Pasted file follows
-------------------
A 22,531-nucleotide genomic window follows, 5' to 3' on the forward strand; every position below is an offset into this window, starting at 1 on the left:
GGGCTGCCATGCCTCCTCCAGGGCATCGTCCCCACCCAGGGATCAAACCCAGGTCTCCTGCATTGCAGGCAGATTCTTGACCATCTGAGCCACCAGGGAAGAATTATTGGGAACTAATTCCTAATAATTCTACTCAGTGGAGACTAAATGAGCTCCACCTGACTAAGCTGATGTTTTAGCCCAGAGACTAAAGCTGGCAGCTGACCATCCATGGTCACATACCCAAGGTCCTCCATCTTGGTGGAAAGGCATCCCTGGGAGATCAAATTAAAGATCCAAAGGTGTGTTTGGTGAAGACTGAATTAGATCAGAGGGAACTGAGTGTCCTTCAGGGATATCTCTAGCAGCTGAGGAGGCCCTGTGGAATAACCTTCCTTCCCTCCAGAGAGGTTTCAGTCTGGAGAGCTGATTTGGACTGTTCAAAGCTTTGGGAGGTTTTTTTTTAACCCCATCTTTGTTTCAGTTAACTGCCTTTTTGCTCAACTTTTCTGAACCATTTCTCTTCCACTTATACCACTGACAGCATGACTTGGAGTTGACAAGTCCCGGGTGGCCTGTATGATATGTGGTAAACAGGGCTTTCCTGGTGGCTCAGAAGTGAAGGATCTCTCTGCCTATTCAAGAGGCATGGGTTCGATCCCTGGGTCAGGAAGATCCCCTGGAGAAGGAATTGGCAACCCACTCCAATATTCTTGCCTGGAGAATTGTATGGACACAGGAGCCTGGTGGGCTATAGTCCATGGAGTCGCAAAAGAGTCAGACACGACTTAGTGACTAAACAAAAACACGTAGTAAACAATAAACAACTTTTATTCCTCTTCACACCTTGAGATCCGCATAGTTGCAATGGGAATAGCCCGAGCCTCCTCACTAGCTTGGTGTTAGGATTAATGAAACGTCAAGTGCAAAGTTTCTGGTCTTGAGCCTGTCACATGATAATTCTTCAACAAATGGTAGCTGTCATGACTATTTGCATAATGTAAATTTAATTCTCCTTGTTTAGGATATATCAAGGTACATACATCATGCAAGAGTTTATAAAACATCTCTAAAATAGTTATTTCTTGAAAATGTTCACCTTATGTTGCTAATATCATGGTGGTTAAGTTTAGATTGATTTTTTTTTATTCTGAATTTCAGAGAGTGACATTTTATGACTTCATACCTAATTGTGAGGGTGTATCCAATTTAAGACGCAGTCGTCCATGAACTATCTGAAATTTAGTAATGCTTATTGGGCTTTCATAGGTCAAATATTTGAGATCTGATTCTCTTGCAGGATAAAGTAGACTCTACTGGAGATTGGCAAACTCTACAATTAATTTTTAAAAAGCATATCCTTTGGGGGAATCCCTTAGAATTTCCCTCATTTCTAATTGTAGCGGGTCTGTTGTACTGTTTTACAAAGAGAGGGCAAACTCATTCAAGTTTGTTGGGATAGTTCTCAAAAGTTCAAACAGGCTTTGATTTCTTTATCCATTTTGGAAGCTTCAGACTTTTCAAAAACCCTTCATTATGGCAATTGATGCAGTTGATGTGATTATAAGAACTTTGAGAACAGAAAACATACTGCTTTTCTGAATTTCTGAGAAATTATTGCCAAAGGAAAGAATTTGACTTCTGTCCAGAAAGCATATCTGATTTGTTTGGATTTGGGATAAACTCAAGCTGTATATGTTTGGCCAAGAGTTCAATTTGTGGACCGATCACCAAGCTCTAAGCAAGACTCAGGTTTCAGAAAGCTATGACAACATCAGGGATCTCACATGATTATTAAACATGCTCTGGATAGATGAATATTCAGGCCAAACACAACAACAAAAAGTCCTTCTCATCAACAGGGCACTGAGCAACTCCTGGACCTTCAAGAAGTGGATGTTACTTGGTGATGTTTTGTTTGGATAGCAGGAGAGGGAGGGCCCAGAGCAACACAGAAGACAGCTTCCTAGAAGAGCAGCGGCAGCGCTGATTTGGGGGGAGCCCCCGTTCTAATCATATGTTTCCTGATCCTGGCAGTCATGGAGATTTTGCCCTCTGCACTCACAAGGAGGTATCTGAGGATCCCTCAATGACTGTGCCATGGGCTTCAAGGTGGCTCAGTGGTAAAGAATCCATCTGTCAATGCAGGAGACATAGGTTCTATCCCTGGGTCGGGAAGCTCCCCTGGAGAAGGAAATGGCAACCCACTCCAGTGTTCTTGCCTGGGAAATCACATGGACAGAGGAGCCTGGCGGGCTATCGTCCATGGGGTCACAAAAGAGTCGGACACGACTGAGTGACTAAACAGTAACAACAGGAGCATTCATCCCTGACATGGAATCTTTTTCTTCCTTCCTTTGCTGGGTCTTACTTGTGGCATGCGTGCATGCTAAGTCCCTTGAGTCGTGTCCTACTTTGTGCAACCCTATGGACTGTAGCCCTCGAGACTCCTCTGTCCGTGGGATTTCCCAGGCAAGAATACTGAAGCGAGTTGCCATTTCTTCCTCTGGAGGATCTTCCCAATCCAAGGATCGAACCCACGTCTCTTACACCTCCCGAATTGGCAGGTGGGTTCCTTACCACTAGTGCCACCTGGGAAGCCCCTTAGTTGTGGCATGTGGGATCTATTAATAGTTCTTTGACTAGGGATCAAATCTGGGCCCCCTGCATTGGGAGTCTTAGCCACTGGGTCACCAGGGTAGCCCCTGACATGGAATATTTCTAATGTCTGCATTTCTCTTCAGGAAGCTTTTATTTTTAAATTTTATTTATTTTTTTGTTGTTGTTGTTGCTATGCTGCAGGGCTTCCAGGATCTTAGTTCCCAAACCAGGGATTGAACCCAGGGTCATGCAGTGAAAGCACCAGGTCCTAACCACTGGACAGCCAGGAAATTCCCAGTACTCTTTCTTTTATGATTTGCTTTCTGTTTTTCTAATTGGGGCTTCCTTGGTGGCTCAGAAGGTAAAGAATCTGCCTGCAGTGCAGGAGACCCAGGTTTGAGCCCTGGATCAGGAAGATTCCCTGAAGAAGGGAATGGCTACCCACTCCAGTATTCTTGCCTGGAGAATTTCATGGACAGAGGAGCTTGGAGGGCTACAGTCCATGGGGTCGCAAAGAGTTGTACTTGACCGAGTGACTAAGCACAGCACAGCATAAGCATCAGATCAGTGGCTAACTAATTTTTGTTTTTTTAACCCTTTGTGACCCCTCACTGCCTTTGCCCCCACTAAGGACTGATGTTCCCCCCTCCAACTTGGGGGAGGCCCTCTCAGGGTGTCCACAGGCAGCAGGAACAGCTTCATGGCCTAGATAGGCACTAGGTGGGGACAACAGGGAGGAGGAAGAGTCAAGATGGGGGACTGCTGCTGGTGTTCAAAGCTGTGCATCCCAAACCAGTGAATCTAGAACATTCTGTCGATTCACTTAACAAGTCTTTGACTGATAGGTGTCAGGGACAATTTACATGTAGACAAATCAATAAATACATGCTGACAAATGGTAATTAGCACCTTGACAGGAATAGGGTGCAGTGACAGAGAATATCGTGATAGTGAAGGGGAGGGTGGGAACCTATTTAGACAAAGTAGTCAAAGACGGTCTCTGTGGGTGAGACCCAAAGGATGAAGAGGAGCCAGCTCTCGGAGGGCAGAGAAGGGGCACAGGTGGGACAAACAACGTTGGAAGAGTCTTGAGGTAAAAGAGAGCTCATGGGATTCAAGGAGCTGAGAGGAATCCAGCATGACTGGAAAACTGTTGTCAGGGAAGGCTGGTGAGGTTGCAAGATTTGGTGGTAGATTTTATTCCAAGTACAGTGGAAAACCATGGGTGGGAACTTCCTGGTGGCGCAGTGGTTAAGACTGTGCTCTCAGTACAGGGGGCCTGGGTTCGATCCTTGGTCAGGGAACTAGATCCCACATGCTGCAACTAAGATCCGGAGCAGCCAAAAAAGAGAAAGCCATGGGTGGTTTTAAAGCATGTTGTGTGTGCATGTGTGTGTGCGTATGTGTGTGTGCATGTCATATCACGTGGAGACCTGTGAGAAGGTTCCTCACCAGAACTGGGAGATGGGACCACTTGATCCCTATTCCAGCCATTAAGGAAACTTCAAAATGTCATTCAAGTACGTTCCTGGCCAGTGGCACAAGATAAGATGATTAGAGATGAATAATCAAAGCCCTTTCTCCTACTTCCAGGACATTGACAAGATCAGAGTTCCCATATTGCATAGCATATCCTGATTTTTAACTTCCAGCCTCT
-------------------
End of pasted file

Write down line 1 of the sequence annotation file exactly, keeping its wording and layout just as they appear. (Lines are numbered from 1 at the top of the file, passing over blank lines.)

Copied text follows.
A 22,531-nucleotide genomic window follows, 5' to 3' on the forward strand; every position below is an offset into this window, starting at 1 on the left: